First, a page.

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  • The A-Z of Richard Strauss: T is for Tenor

The A-Z of Richard Strauss: T is for Tenor

The composer was less than generous to opera's traditional heroes in his writing, and couldn't resist mocking Puccini's tenorific tropes.

By Gavin Plumley (Guest author. Classical music blogger)

23 June 2014 at 12.54pm | Comment on this article

Richard Strauss had a natural affinity for the soprano voice, unsurprising, given his wife Pauline de Ahna’s talents, but he has often been accused of lack of generosity towards tenors.

Herod’s vocal lines in Salome are particularly cruel, if fittingly exaggerated, which was a trend Strauss continued in Elektra with the brief appearance of Klytämnestra’s lover Aegisth. In Der Rosenkavalier, Strauss sends up his contemporary Puccini’s favouring of the tenor voice during the Italian tenor’s aria in Act I.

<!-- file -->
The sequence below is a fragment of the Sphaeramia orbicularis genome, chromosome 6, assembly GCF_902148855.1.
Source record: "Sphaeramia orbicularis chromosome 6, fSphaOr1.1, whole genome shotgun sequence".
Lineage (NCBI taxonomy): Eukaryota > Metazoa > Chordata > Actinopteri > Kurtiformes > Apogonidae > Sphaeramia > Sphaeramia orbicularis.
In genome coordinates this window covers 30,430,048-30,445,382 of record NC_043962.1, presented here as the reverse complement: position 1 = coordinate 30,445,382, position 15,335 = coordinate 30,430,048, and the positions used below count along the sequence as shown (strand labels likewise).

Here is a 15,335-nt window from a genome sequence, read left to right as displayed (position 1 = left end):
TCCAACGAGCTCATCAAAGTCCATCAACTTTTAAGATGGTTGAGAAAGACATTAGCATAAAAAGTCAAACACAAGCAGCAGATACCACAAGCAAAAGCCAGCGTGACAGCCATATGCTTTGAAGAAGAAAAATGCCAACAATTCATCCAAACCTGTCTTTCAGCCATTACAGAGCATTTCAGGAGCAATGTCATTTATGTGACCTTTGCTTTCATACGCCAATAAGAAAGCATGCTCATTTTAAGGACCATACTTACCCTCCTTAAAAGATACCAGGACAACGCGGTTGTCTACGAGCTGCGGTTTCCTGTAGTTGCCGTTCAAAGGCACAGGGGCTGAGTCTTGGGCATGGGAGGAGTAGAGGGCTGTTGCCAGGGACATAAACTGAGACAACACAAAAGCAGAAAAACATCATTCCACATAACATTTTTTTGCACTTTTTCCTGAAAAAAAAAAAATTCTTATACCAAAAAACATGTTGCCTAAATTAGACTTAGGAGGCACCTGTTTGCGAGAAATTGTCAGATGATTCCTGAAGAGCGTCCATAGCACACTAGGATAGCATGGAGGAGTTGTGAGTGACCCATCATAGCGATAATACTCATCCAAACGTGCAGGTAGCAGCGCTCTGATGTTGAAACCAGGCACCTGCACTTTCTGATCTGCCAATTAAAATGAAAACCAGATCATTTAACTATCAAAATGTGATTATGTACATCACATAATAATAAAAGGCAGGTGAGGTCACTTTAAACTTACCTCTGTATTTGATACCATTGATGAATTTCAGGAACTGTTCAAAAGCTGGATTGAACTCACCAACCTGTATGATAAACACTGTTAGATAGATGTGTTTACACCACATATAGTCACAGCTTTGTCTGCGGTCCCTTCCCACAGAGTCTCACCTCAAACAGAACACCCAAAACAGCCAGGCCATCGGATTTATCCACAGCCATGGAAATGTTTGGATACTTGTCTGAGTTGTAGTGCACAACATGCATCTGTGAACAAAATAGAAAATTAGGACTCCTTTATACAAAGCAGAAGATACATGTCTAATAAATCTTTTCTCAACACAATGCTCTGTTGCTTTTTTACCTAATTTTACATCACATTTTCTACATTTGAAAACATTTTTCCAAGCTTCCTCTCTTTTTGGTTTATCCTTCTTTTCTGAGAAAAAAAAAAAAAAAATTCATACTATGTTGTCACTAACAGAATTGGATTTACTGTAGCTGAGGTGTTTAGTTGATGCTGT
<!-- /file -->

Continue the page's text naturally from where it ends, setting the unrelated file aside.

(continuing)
However, this year, The Royal Opera performs two Strauss operas which feature extraordinary parts for tenors – the Emperor in Die Frau ohne Schatten and Bacchus in Ariadne auf Naxos – for whom Strauss provides some of his most ardent melodies.

View other posts in our weekly Richard Strauss A-Z series.

2014 sees the 150th anniversary of Richard Strauss’s birth. The composer is celebrated at the ROH with stagings of Die Frau ohne Schatten (which ran until 2 April 2014) and Ariadne auf Naxos (25 June-13 July). Tickets for Ariadne auf Naxos are still available.

By Gavin Plumley (Guest author. Classical music blogger)

23 June 2014 at 12.54pm

This article has been categorised Music and tagged Ariadne auf Naxos, by Christof Loy, Production, Richard Strauss, Strauss A-Z, tenor, voice

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